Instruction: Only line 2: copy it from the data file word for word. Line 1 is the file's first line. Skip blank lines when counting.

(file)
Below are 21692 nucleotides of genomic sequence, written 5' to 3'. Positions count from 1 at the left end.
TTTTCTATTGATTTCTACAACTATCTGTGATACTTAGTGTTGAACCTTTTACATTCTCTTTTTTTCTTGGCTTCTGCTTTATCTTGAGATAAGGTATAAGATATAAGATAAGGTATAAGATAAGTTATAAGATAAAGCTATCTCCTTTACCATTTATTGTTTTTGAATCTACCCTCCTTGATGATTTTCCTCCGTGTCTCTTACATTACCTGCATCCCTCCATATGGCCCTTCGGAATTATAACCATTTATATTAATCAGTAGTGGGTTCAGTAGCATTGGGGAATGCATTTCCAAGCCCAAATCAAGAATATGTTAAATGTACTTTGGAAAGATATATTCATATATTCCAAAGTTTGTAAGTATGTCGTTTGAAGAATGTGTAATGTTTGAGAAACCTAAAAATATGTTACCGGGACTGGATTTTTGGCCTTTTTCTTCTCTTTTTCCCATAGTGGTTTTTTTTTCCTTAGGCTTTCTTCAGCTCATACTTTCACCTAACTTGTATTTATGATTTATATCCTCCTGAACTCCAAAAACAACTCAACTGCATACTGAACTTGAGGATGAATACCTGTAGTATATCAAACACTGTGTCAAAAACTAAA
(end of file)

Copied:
TTTTCTATTGATTTCTACAACTATCTGTGATACTTAGTGTTGAACCTTTTACATTCTCTTTTTTTCTTGGCTTCTGCTTTATCTTGAGATAAGGTATAAGATATAAGATAAGGTATAAGATAAGTTATAAGATAAAGCTATCTCCTTTACCATTTATTGTTTTTGAATCTACCCTCCTTGATGATTTTCCTCCGTGTCTCTTACATTACCTGCATCCCTCCATATGGCCCTTCGGAATTATAACCATTTATATTAATCAGTAGTGGGTTCAGTAGCATTGGGGAATGCATTTCCAAGCCCAAATCAAGAATATGTTAAATGTACTTTGGAAAGATATATTCATATATTCCAAAGTTTGTAAGTATGTCGTTTGAAGAATGTGTAATGTTTGAGAAACCTAAAAATATGTTACCGGGACTGGATTTTTGGCCTTTTTCTTCTCTTTTTCCCATAGTGGTTTTTTTTTCCTTAGGCTTTCTTCAGCTCATACTTTCACCTAACTTGTATTTATGATTTATATCCTCCTGAACTCCAAAAACAACTCAACTGCATACTGAACTTGAGGATGAATACCTGTAGTATATCAAACACTGTGTCAAAAACTAAA